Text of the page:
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Stable Nitrogen Isotopes and Low-Cost Irrigation Technologies Help Scientists Optimize Crop and Water Productivity in Cameroon

Participants received training in on-farm field plot designs, calculations and applications of nitrogen fertilizer for the micro-plot, sampling and sample preparation, data processing and interpretation. (Photo: IRAD)

Scientists, field and laboratory technicians from Cameroon have been trained to carry out field trials to identify crops with high biological nitrogen fixation, and high nitrogen and water use, during a two-week course in Yaoundé. The training will ultimately help farmers in Cameroon to cut fertilizer and water use whilst sustaining crop yields in integrated cropping systems.

Cameroon’s agricultural sector is under pressure due to an increasing demand for food as a result of the country’s rapidly growing population. Subsistence farmers in Cameroon have been using a mixed cropping system for many years. In traditional cocoa-based mixed cropping systems, for example, annual cereal crops, semi-annual plantain and cassava and perennial fruit tree crops, cocoa, and coffee are grown together. This kind of mixed cropping is very productive, but intensive cultivation and rapid soil nutrient mining, especially for secondary and micro-nutrients, has led to a decline in crop productivity and an increase in land degradation.

Information about individual crop nutrient requirement and uptake, and soil-water-nutrient interactions, will help farmers to optimize nutrient and water use and improve crop productivity while maintain soil health. Nuclear and isotopic techniques offer a useful approach to gathering this key information, to help Cameroon to address low soil fertility and water scarcity, thus improving food security and sustaining the natural resource base.

The IAEA, in cooperation with the Food and Agriculture Organization of the United Nations (FAO), is providing support to Cameroon’s Institute of Agricultural Research and Development (Institut de Recherche Agricole pour le Développement, IRAD) with a national project[1] aiming to improve the productivity of the integrated cereals-plantain-tree cropping system by building national capacity to monitor soil nutrient and water dynamics using isotopic methods.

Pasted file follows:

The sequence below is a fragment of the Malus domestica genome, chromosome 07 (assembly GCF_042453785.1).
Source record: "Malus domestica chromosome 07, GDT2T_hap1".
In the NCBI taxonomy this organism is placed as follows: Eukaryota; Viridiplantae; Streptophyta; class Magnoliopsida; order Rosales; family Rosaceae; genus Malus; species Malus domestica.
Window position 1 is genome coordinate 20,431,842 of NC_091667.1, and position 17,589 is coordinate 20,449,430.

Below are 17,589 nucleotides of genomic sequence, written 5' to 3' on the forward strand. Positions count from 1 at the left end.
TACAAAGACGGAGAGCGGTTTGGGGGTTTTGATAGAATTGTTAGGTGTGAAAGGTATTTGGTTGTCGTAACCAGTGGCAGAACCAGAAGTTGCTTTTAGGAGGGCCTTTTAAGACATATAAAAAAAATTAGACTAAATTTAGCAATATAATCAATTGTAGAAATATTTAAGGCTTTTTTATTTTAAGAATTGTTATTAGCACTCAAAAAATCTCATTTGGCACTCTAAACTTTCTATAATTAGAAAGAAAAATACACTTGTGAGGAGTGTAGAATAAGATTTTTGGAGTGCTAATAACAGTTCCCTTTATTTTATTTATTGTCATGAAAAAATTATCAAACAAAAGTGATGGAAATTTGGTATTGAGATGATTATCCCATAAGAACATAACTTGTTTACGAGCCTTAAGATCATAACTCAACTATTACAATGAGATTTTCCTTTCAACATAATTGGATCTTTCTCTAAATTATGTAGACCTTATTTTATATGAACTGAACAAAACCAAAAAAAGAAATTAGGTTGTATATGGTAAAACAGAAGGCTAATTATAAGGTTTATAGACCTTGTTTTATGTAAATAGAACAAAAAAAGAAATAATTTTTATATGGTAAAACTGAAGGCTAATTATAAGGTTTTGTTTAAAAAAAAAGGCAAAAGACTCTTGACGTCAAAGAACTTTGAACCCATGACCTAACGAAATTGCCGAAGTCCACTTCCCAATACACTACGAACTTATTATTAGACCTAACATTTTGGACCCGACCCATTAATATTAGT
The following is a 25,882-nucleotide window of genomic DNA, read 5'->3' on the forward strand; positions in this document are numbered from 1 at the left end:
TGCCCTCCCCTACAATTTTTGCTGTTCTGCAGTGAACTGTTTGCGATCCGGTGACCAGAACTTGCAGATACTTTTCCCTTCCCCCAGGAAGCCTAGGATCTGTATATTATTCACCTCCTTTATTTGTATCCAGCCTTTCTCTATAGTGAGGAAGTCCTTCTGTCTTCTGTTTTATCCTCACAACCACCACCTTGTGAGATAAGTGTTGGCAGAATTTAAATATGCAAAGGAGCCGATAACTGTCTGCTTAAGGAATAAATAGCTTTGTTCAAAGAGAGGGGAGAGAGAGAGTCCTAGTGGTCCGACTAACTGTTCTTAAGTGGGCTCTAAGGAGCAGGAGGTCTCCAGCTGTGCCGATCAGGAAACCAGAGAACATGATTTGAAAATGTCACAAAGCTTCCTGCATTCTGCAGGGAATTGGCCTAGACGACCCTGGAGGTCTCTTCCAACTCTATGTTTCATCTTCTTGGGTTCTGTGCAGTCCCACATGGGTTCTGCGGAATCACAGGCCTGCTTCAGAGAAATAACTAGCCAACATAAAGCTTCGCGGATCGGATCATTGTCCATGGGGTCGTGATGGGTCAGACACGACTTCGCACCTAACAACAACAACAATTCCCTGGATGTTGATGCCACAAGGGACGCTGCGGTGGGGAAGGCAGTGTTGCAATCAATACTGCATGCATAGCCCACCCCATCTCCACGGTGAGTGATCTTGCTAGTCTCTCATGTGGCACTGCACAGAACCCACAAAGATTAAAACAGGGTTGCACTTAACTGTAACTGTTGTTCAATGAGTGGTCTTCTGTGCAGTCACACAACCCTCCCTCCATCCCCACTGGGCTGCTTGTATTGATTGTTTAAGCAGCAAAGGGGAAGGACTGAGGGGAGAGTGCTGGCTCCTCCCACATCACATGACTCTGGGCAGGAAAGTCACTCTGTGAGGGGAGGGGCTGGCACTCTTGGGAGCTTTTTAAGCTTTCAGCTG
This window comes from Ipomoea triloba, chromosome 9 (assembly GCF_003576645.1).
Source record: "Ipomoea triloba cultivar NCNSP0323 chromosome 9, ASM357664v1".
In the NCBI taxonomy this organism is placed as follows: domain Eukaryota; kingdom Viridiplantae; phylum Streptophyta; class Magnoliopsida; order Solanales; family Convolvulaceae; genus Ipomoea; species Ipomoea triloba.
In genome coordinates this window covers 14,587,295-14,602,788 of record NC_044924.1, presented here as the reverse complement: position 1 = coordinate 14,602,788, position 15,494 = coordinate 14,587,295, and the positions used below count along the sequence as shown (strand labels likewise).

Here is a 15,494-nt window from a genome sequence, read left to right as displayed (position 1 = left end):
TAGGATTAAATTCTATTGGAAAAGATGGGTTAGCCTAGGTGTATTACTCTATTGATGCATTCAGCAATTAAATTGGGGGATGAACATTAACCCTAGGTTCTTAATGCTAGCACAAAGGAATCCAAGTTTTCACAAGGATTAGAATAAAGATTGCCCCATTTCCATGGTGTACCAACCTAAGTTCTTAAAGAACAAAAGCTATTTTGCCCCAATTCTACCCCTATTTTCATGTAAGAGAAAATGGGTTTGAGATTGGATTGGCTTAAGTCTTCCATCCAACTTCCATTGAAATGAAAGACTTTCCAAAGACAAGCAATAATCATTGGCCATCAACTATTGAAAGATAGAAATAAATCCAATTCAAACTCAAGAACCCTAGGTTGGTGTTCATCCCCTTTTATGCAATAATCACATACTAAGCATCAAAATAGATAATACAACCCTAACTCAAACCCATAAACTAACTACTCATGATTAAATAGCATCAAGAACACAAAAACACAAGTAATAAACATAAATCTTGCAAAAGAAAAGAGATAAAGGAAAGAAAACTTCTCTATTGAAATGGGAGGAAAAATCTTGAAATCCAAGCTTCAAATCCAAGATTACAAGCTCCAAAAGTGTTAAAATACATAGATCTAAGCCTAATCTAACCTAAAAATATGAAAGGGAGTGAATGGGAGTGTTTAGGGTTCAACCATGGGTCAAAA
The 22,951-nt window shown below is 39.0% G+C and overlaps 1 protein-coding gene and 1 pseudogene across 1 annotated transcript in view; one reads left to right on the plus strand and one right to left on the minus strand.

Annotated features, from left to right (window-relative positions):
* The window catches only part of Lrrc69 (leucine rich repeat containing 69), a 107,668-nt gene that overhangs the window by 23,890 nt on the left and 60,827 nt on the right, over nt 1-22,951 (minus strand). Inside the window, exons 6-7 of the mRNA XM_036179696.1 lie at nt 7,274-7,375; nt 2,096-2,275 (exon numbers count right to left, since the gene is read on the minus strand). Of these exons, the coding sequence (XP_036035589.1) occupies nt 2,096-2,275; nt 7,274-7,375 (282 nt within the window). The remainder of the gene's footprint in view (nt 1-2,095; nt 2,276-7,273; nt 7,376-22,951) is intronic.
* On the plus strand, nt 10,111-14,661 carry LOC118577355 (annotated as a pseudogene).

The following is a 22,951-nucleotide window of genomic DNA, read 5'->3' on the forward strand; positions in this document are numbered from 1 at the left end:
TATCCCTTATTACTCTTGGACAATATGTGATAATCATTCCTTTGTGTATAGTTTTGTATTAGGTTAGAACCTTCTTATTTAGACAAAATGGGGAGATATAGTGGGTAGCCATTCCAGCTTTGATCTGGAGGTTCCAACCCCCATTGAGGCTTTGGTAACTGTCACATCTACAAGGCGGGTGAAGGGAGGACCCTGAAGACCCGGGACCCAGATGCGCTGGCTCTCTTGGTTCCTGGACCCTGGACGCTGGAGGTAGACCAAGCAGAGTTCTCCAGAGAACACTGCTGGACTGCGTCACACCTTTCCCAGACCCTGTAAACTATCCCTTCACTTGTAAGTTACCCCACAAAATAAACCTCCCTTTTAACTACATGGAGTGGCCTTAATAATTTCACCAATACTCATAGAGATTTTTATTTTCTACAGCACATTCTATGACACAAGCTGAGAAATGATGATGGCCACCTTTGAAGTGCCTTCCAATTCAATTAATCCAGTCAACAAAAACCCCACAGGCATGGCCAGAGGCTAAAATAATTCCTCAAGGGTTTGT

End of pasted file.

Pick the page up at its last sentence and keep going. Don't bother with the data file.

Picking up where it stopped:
The two-week training course in Yaoundé, which took place at IRAD from 21 August to 1 September 2017, was provided within the framework of this project. Twenty-five IRAD staff members, including scientists, field and laboratory technicians from IRAD Headquarters and all IRAD outstations, attended the course.

 

Extracting an access tube that was improperly installed. (Photo: IRAD)

The first part of the course focused on hands-on-training on the installation of access tubes, calibration and measurement of soil moisture in the field. The participants also received training on low-cost drip irrigation technologies to provide supplementary irrigation to crops during the dry spell to increase yields of cereal and legume crops and to sustain the growth of tree crops.

The second part of the training focused on the use of nitrogen (N) stable isotope (N-15) methodology to quantify the amount of N captured by the legume and the nitrogen use efficiency by the applied fertilizers. Participants received training in the use of stable isotopes of nitrogen, as well as in on-farm field plot designs, calculations and applications of nitrogen fertilizer for the micro-plot, sampling and sample preparation, data processing and interpretation.

The training course has enhanced the capacity of IRAD staff to conduct field trials to identify crops with high biological nitrogen fixation, and high nitrogen and water use. National scientists and field technicians will use this knowledge to help farmers in Cameroon to maximize their fertilizer and water use whilst sustaining crop yields in integrated cropping systems.

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[1] CMR5021: ‘Developing best nutrient and water management practices to improve soil fertility and productivity, and minimize land degradation using isotope techniques’

Course participants gather for a group photo after the theoretical classes. (Photo: IRAD)

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